#AffirmationWednesday – Because there should be no limits on when or where to affirm

My friend Daniel and me got to spend some bro time this weekend. We ate meat, drank beer, climbed rocks and arm-wrestled. But this post is about another impactful person in my life.

My friend Daniel and me got to spend some bro time this weekend. We ate meat, drank beer, climbed rocks and arm-wrestled. But this post is about another impactful person in my life.

Editor’s top note: Here is some recent research that connects the environmental issues with human well-being. Interesting and pertinent stuff.

When I was in my final semester of graduate school, I was fully planning on doing AmeriCorps. My mind was all over the place with research, writing and trying to graduate combined with a ton of personal issues and thoughts. I applied for an AmeriCorps VISTA job in Steamboat Springs, Colo. I knew I wanted to help underserved youth.

The former executive director of where I served told me to apply to their other AmeriCorps program as well. I did and had an interview set up with the program manager, Lindsay Kohler. I wrote it down wrong on my calendar. Totally spaced it and missed it. I sent an email begging for mercy. I figured I had not only blown my chances at that job but also the original one. Lindsay responded and said it was no problem and rescheduled another interview. Despite multiple offers, I knew what I was going to do. Work with people who knew forgiveness and understanding.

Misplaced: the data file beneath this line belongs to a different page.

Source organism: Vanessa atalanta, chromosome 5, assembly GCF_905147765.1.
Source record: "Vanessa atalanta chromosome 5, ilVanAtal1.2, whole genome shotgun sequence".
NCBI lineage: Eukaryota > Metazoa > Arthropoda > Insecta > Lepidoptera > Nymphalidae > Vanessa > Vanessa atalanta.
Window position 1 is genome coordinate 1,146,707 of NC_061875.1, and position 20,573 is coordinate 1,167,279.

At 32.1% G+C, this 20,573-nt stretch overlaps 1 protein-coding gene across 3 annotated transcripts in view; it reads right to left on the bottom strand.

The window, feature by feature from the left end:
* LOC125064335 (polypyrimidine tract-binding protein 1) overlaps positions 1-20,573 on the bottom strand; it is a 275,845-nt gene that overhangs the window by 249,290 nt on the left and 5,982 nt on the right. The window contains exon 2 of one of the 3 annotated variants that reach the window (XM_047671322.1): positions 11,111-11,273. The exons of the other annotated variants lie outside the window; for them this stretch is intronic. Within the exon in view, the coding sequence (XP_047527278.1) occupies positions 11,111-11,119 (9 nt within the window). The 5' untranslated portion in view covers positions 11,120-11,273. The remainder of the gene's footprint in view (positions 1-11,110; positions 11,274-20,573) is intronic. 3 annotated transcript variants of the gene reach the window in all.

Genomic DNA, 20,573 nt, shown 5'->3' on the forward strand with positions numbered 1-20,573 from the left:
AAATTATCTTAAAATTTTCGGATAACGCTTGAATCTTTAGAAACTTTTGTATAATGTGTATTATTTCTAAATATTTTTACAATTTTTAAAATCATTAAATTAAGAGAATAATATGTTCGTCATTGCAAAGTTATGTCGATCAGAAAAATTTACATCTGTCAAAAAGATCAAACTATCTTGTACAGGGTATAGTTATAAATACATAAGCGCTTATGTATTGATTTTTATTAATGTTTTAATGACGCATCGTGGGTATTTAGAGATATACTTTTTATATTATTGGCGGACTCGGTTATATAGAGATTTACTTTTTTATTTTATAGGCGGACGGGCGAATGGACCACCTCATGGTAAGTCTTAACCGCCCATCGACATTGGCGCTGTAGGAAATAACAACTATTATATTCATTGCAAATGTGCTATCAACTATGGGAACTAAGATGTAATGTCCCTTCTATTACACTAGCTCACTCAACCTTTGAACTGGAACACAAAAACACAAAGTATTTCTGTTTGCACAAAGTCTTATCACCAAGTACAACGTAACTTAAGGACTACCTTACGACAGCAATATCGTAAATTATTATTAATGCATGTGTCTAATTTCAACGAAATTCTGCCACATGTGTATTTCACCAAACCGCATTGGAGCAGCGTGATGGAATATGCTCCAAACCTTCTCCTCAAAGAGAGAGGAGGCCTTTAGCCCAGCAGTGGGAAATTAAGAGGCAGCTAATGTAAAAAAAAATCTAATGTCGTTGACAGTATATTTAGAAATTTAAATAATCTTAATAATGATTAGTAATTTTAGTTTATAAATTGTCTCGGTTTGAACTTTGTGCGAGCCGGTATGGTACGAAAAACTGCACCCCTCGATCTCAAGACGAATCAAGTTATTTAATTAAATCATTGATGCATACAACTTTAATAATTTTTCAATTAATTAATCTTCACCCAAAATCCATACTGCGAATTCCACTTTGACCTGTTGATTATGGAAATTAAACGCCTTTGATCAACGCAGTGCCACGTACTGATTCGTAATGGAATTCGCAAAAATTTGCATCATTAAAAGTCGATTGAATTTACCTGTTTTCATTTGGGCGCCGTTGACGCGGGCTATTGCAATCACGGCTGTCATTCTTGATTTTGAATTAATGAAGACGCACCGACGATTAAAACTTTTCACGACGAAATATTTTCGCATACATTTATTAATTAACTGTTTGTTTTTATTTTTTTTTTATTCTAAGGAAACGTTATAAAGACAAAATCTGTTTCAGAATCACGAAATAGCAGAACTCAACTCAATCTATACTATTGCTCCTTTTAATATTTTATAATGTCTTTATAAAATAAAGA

Three things Lindsay has taught me:

  • Forgiveness and understanding. Obviously. But it went through the initial experience into multiple times this year when Lindsay moved from coworker to supervisor for me. Lindsay truly wants to help people and so she constantly looks past frustrations and difficulties to ideas of how to help. She is constantly looking for ways to putting others first. And this stems for her consistency in forgiveness and understanding.
  • Passion towards helping underserved youth. This is what Lindsay does and continues to do. She has been serving underserved youth in multiple capacities since being at Partners in Routt County. She worked in a middle school. She did grants and fundraising and marketing. And now she runs the program that puts AmeriCorps in middle and elementary schools. But do you know what the bottom-line, guiding factor is in all of Lindsay’s decisions and actions? Helping the kiddos. Always. How she and her mentor crew can help in the best way.